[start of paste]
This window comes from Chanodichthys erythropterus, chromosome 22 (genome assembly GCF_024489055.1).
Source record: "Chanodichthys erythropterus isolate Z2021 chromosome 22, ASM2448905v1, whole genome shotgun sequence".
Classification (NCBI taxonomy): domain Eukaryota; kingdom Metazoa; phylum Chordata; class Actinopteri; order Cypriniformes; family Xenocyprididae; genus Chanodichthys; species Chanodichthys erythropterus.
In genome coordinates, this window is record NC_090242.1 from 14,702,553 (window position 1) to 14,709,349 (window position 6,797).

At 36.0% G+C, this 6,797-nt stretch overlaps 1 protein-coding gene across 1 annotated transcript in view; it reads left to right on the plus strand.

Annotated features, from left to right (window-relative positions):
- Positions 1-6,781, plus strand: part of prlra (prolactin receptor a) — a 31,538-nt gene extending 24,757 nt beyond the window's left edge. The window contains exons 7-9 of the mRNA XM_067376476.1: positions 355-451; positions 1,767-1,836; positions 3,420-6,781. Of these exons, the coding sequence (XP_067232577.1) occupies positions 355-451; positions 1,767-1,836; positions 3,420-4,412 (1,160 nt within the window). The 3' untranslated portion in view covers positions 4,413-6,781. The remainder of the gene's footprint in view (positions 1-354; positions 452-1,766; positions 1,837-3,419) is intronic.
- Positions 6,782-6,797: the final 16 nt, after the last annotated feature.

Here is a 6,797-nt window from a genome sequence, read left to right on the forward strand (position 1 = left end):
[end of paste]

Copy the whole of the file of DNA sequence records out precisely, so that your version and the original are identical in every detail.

This window comes from Chanodichthys erythropterus, chromosome 22 (genome assembly GCF_024489055.1).
Source record: "Chanodichthys erythropterus isolate Z2021 chromosome 22, ASM2448905v1, whole genome shotgun sequence".
Classification (NCBI taxonomy): domain Eukaryota; kingdom Metazoa; phylum Chordata; class Actinopteri; order Cypriniformes; family Xenocyprididae; genus Chanodichthys; species Chanodichthys erythropterus.
In genome coordinates, this window is record NC_090242.1 from 14,702,553 (window position 1) to 14,709,349 (window position 6,797).

At 36.0% G+C, this 6,797-nt stretch overlaps 1 protein-coding gene across 1 annotated transcript in view; it reads left to right on the plus strand.

Annotated features, from left to right (window-relative positions):
- Positions 1-6,781, plus strand: part of prlra (prolactin receptor a) — a 31,538-nt gene extending 24,757 nt beyond the window's left edge. The window contains exons 7-9 of the mRNA XM_067376476.1: positions 355-451; positions 1,767-1,836; positions 3,420-6,781. Of these exons, the coding sequence (XP_067232577.1) occupies positions 355-451; positions 1,767-1,836; positions 3,420-4,412 (1,160 nt within the window). The 3' untranslated portion in view covers positions 4,413-6,781. The remainder of the gene's footprint in view (positions 1-354; positions 452-1,766; positions 1,837-3,419) is intronic.
- Positions 6,782-6,797: the final 16 nt, after the last annotated feature.

Here is a 6,797-nt window from a genome sequence, read left to right on the forward strand (position 1 = left end):